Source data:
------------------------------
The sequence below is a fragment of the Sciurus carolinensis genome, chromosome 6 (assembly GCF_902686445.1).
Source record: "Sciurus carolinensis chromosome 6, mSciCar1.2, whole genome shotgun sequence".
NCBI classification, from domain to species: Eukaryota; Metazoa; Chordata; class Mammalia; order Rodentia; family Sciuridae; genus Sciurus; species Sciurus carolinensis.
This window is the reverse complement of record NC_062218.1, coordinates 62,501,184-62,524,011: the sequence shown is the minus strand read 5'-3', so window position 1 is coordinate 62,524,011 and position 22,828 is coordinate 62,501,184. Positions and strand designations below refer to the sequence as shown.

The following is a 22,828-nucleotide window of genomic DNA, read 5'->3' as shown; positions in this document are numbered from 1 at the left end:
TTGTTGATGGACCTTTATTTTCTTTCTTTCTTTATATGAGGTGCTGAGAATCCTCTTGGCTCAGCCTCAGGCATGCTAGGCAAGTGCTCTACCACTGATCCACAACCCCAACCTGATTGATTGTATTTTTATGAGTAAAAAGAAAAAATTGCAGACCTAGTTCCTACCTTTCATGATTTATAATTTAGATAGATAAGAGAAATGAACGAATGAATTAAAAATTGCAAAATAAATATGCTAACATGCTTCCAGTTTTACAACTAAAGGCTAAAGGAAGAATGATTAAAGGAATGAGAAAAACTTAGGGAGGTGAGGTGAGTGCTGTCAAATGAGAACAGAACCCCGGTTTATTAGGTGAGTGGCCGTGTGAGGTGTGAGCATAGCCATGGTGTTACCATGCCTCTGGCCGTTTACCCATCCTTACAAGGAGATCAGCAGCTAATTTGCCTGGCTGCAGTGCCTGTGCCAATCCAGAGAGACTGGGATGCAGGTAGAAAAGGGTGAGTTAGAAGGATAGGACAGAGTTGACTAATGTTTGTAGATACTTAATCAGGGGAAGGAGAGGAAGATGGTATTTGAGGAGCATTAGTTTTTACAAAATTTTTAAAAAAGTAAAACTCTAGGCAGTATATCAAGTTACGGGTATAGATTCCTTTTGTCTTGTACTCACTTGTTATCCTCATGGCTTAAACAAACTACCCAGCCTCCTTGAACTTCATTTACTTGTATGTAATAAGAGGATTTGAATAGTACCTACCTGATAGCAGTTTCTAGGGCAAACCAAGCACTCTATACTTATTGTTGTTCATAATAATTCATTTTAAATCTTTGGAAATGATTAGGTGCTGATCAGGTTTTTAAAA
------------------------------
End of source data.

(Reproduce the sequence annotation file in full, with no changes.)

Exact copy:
The sequence below is a fragment of the Sciurus carolinensis genome, chromosome 6 (assembly GCF_902686445.1).
Source record: "Sciurus carolinensis chromosome 6, mSciCar1.2, whole genome shotgun sequence".
NCBI classification, from domain to species: Eukaryota; Metazoa; Chordata; class Mammalia; order Rodentia; family Sciuridae; genus Sciurus; species Sciurus carolinensis.
This window is the reverse complement of record NC_062218.1, coordinates 62,501,184-62,524,011: the sequence shown is the minus strand read 5'-3', so window position 1 is coordinate 62,524,011 and position 22,828 is coordinate 62,501,184. Positions and strand designations below refer to the sequence as shown.

The following is a 22,828-nucleotide window of genomic DNA, read 5'->3' as shown; positions in this document are numbered from 1 at the left end:
TTGTTGATGGACCTTTATTTTCTTTCTTTCTTTATATGAGGTGCTGAGAATCCTCTTGGCTCAGCCTCAGGCATGCTAGGCAAGTGCTCTACCACTGATCCACAACCCCAACCTGATTGATTGTATTTTTATGAGTAAAAAGAAAAAATTGCAGACCTAGTTCCTACCTTTCATGATTTATAATTTAGATAGATAAGAGAAATGAACGAATGAATTAAAAATTGCAAAATAAATATGCTAACATGCTTCCAGTTTTACAACTAAAGGCTAAAGGAAGAATGATTAAAGGAATGAGAAAAACTTAGGGAGGTGAGGTGAGTGCTGTCAAATGAGAACAGAACCCCGGTTTATTAGGTGAGTGGCCGTGTGAGGTGTGAGCATAGCCATGGTGTTACCATGCCTCTGGCCGTTTACCCATCCTTACAAGGAGATCAGCAGCTAATTTGCCTGGCTGCAGTGCCTGTGCCAATCCAGAGAGACTGGGATGCAGGTAGAAAAGGGTGAGTTAGAAGGATAGGACAGAGTTGACTAATGTTTGTAGATACTTAATCAGGGGAAGGAGAGGAAGATGGTATTTGAGGAGCATTAGTTTTTACAAAATTTTTAAAAAAGTAAAACTCTAGGCAGTATATCAAGTTACGGGTATAGATTCCTTTTGTCTTGTACTCACTTGTTATCCTCATGGCTTAAACAAACTACCCAGCCTCCTTGAACTTCATTTACTTGTATGTAATAAGAGGATTTGAATAGTACCTACCTGATAGCAGTTTCTAGGGCAAACCAAGCACTCTATACTTATTGTTGTTCATAATAATTCATTTTAAATCTTTGGAAATGATTAGGTGCTGATCAGGTTTTTAAAA